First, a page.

The long-awaited stand-alone version of HBO Go finally has a name, a launch date, and a price: It’s called HBO Now, it’ll cost $14.99 per month, and you’ll be able to subscribe starting next month, just in time for the return of Game of Thrones. And at least initially, you’ll have to go through House Cupertino — Apple — to get the so-called “over the top” (i.e., cable-free) version of the streaming service. Apple has struck a deal to be the exclusive launch partner for HBO Now, allowing iTunes and Apple TV users to subscribe directly through its ecosystem, either through iOS or Windows devices. (And yes, there’ll be a one-month free trial period, just as Netflix and Amazon offer.) “With this new partnership … we have access to millions of Apple customers who are used to getting their favorite apps immediately,” HBO chairman and CEO Richard Plepler said in a press release announcing the deal, which was revealed Monday morning via the computer giant’s Apple Watch media event. Viewers who’d rather not deal with Apple to get their HBO are unlikely to be shut out forever: HBO said it is in “discussions with its existing network of distributors and new digital partners to offer HBO Now,” which means broadband providers and other digital platforms will likely soon offer the service as well.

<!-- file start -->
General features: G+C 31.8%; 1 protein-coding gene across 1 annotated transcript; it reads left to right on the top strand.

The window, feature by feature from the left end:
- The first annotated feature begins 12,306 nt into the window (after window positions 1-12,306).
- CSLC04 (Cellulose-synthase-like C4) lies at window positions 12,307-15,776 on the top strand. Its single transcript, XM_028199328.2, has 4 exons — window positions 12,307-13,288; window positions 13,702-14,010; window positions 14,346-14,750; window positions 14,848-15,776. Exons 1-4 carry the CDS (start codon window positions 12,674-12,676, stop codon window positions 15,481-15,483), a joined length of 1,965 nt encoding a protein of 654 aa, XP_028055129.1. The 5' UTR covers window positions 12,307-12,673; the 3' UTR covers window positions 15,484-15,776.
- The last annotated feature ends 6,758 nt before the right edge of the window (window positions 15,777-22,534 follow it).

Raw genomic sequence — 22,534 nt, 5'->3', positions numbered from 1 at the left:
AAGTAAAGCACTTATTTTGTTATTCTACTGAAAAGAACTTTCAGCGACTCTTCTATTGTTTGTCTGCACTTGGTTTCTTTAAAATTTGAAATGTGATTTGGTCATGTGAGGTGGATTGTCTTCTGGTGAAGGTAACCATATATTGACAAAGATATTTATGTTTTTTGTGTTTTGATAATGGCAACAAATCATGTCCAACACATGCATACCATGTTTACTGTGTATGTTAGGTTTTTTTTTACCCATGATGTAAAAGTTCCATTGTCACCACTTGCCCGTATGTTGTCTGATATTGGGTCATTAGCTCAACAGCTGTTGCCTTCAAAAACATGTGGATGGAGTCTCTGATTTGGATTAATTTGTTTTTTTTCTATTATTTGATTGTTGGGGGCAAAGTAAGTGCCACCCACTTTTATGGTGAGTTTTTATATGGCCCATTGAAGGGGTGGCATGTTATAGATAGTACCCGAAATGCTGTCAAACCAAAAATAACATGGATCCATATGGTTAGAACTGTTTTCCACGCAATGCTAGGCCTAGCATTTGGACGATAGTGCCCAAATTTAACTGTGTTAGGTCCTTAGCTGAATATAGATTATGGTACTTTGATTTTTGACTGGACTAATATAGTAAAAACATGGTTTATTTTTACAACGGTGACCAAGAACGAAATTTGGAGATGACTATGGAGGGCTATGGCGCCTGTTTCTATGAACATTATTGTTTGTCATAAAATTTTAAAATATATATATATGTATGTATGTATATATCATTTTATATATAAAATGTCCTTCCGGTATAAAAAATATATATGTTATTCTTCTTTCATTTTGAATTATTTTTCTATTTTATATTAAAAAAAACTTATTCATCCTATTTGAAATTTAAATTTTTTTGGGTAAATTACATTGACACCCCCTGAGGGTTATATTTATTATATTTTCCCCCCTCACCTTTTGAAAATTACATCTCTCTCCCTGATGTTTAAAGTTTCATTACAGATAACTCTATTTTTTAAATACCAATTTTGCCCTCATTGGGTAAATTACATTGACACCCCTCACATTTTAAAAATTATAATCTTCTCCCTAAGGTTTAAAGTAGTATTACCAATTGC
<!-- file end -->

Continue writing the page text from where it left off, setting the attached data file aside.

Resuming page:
While HBO said late last year that it would finally offer a direct-to-consumer way to subscribe to its programming, it hadn’t offered details of its plans until today. Much of what was announced today is what had been expected. As with HBO Go, HBO Now will offer all of HBO’s current programs on an on-demand basis, and a rich selection of the network’s library of past series and movies. (In other words, HBO Now won’t be HBO Lite.) HBO insiders had suggested their OTT service would be priced competitively with what HBO costs through cable companies, and that turned out to be mostly true — but on the high end of those expectations. While $15 per month is in line with the average price of an HBO cable subscription, many companies offer deep discounts on HBO (and other premium services) that can bring the cost down to around $10 a month (though consumers have to subscribe to other services to get that cheaper price). HBO Now — at about $180 per year — will also be considerably more expensive than its chief streaming rivals. Amazon Prime is available for $99 per year (and includes free shipping), while Netflix runs about $108 per year for new subscribers.